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Divorce can bring with it a unique series of financial challenges. Luckily, if you were married for 10 years or more, you can still receive benefits through your ex spouse, even if they’ve remarried. 

"The Social Security Administration allows you to keep the benefits based on your ex’s income if you remarry after age 60." four wine glasses

To take advantage of this benefit, you must meet some key criteria. You must be at least 62 years old. You must have an ex-spouse who is eligible to receive social security. You must be entitled to a smaller benefit on your own than what you would receive through your ex-spouse. 

If you’re under 60, you must be currently single to receive an ex-spouse’s benefits. If you’re 60 or older and you want to remarry, go for it. The Social Security Administration allows you to keep the benefits based on your ex’s income if you remarry after age 60.

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Now, let’s talk quantity. The amount of money you’re entitled to varies depending on the average amount your ex earned over a 35-year period. In general, your benefit is equal to half of your ex-spouse’s full retirement amount. If your ex-spouse qualifies for benefits but hasn’t claimed them yet, don’t worry. You can still receive spousal benefits if you have been divorced for at least two years, and your ex hasn’t begun to draw Social Security.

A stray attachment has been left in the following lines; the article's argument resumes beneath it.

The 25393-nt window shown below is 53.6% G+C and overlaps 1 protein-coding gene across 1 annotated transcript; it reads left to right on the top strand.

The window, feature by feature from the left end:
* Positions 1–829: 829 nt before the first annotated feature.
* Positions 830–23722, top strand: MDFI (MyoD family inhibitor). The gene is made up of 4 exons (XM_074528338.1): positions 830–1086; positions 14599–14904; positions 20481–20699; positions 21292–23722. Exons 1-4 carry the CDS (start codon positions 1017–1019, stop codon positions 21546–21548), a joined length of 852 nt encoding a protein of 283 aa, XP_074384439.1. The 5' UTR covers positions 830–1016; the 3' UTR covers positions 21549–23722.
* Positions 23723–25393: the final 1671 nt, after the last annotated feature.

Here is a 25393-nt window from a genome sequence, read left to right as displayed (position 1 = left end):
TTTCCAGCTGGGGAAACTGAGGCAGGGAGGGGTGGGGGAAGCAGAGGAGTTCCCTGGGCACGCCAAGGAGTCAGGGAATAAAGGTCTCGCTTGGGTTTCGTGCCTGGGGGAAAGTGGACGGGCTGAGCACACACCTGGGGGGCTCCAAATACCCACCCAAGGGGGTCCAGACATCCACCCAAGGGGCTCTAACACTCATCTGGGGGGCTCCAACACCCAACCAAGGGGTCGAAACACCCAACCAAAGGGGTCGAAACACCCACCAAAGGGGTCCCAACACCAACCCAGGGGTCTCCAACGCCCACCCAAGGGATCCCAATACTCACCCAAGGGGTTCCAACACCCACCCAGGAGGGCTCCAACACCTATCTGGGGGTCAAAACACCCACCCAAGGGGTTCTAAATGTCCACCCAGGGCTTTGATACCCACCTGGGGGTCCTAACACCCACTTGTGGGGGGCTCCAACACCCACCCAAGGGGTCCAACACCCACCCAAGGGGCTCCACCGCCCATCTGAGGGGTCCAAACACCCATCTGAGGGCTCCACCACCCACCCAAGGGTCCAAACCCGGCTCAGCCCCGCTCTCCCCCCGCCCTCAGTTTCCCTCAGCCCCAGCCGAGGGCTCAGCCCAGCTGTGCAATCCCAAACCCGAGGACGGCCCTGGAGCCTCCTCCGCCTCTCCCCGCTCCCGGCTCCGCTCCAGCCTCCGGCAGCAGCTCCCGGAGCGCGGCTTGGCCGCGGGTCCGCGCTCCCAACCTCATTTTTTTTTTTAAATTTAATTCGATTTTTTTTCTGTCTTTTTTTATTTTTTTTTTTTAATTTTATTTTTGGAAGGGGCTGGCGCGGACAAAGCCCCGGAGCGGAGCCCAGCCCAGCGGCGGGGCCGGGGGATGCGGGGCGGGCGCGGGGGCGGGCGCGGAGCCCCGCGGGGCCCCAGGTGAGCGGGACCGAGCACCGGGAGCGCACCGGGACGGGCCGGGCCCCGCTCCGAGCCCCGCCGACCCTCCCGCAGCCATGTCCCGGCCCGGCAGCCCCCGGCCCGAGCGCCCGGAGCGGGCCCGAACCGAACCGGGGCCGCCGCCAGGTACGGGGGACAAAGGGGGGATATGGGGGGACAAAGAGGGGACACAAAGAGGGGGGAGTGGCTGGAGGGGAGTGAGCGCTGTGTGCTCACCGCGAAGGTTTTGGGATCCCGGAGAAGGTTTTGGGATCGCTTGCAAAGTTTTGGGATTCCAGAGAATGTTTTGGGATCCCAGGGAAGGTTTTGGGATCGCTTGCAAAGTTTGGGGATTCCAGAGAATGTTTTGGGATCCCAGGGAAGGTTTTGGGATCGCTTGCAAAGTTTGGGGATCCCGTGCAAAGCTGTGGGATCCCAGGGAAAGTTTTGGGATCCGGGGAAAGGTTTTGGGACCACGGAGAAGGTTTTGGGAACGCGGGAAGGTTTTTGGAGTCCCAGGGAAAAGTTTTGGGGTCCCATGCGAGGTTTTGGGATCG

While these are some of the more important aspects of Social Security for divorcees, the interplay between various Social Security rules is complex and often confusing. It’s important to consider all of your options carefully.


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